More information about greenways at www.viasverdes.com
The route of the Holy Grail. This route is based on the itinerary that the Holy Chalice followed from the province of Huesca to the province of Valencia, where it is currently located. The route, which links the Pyrenees with the Mediterranean, starts in San Juan de la Peña and reaches Valencia, with a total distance of 518 km and a total of 23 stages. In the Region of Teruel, this route passes through the following municipalities and districts: Santa Eulalia del Campo – Villarquemado – Cella – Caudé – Concud – Teruel. The route in the Region of Teruel covers 30 kilometres.
More information at www.elcaminodelsantogrial.com
HISTORICAL AND CULTURAL HERITAGE
The parish church of La Inmaculada, was declared a Historic-Artistic Monument in 1982 and an Asset of Cultural Interest in 2004. It is Gothic-Renaissance in style and was built in the 16th century in masonry combined with ashlar in the corners. It has a single nave that ends in an apse with a hexagonal floor plan and is covered with star-shaped ribbed vaults, chapels between the buttresses and a polygonal chancel. The Renaissance doorway stands out, with a semicircular arch crowned by Ionic columns. The church is completed by a set of round images and reliefs. Some of its altarpieces also stand out, such as the Mannerist altarpiece of Saint John the Evangelist and the canvas of the apparition of the Virgin of Pilar, both from the 16th century. The tower, with two sections, has a clear Mudejar influence.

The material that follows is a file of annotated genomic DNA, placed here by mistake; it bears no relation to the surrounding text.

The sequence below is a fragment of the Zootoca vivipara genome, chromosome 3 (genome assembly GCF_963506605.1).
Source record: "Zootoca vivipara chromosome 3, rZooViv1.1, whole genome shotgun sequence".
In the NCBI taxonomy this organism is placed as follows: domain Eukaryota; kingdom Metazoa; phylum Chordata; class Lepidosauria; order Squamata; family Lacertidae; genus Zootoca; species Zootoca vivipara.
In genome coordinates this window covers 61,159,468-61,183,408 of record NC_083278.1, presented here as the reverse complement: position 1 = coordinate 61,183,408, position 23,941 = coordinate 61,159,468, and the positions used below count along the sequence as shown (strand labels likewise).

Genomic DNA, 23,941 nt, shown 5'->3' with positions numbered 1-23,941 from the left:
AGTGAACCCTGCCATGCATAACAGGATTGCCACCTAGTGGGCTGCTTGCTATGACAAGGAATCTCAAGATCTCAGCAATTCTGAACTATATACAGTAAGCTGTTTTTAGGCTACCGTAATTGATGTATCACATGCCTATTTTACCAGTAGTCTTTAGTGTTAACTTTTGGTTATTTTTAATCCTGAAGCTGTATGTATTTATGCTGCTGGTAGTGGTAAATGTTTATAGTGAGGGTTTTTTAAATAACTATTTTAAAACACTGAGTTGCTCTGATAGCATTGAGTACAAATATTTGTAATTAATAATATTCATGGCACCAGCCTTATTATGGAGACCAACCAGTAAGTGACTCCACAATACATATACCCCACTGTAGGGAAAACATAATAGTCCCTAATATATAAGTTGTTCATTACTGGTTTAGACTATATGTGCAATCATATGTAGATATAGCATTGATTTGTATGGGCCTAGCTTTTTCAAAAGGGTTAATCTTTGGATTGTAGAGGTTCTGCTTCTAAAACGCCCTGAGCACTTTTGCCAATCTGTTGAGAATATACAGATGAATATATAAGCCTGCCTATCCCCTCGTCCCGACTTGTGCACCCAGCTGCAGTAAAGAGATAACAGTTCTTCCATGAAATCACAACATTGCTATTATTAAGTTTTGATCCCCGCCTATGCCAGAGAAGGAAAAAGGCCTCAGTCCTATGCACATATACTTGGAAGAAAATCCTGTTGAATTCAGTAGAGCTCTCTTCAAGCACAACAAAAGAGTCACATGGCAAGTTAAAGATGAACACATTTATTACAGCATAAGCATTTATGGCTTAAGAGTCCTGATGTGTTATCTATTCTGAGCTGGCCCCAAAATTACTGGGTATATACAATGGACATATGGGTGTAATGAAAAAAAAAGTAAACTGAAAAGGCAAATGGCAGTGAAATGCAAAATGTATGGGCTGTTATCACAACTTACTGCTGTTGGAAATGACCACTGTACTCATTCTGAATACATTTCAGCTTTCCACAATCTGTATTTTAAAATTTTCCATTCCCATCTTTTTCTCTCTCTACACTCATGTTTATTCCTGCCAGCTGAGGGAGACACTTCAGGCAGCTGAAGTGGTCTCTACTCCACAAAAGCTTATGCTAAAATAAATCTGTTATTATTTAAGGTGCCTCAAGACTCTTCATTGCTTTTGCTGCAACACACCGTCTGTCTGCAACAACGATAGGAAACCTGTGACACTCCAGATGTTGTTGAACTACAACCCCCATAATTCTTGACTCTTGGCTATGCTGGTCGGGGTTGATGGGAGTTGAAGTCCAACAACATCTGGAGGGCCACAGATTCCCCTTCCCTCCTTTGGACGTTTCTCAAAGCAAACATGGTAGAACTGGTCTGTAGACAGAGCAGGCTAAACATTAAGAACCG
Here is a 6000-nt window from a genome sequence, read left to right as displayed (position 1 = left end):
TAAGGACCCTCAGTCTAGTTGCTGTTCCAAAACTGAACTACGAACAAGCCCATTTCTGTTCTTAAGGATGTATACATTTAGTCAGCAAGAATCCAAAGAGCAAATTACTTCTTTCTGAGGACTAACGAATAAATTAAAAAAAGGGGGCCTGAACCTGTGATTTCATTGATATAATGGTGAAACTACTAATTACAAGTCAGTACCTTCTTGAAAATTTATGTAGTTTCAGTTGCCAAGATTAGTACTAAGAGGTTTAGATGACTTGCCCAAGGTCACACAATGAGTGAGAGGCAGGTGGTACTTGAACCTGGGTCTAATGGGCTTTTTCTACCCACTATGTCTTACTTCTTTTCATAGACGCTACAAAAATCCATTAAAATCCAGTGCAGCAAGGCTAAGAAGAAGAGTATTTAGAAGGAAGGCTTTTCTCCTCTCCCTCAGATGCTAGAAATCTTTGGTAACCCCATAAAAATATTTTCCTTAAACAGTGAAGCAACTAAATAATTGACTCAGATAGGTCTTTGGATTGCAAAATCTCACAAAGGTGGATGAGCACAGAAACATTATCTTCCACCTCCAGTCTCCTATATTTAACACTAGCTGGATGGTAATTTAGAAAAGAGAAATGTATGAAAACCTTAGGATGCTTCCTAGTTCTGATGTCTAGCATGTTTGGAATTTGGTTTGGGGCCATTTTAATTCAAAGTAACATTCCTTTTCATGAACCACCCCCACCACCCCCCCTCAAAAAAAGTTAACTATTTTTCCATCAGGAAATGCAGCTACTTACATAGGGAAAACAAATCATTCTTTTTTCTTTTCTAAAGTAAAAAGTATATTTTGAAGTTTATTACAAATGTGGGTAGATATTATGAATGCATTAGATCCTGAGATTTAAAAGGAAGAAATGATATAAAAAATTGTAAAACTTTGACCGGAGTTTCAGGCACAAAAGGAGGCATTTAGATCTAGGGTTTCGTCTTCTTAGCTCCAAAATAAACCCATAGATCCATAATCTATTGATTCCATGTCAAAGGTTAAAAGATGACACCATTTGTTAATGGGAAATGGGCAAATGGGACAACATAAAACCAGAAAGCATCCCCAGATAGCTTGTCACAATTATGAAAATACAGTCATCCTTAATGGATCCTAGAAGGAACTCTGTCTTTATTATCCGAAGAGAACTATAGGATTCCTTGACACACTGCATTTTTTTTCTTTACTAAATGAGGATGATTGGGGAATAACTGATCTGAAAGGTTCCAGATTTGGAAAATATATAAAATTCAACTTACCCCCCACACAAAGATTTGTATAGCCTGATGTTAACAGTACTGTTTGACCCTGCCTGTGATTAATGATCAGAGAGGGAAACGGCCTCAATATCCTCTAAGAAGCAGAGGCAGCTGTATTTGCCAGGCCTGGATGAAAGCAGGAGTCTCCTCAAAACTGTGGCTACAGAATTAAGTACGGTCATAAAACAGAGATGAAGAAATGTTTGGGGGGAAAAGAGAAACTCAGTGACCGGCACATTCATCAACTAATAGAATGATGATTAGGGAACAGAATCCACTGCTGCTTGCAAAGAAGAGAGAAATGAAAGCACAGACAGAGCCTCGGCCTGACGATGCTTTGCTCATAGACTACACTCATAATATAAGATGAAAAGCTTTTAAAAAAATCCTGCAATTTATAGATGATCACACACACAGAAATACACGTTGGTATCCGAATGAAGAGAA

Ermita de la Virgen del Molino, completed in 1772 on top of an earlier 13th century building, has three naves covered with a half-barrel vault with lunettes in the central nave, the side naves have groin vaults. Inside, the Baroque High Altar and the 14th century Gothic image of the Virgin of the Mill in polychrome stone stand out.
Hermitage of San Antonio de Viana, 17th century, Baroque style. Built in masonry with lunettes, perhaps from the 17th century.
The palace of the Fuertes family (17th century).
Mansions in the old town: La casa de la Judería, with an important wooden eaves, the house in Plaza Primo de Rivera, from the 18th century and the house in Calle Jacinto Sarrasí nº 4, from the 16th century, the Casa Grande from the 17th century, the 18th century house where Isidoro de Antillón was born, the house of the Fuertes de Gilbert family, the mansion of the Dolz del Castellar, the Casa Grande of the Counts of Creixell, the house of Los Soto de Lara, the Casa de Antillón.
Bridge of La Leona.
La Cruz de Término.
Modernist houses in the town centre.
Chapels of saints in the streets of the town centre.
Railway station on the Vía Minera
FESTIVALS AND TRADITIONS
12 February Santa Eulalia.
Festivities around 22 August in honour of the Virgen del Molino.
(In the two previous festivities there is an ancestral tradition of burning a holm oak tree in the square on the night before the festivities).
Fiesta de los quintos, held on the night of San Juan, 23rd June. The “quintos” go to the mountain, cut down a tree and plant it in the village, and then remove it on the day of San Pedro.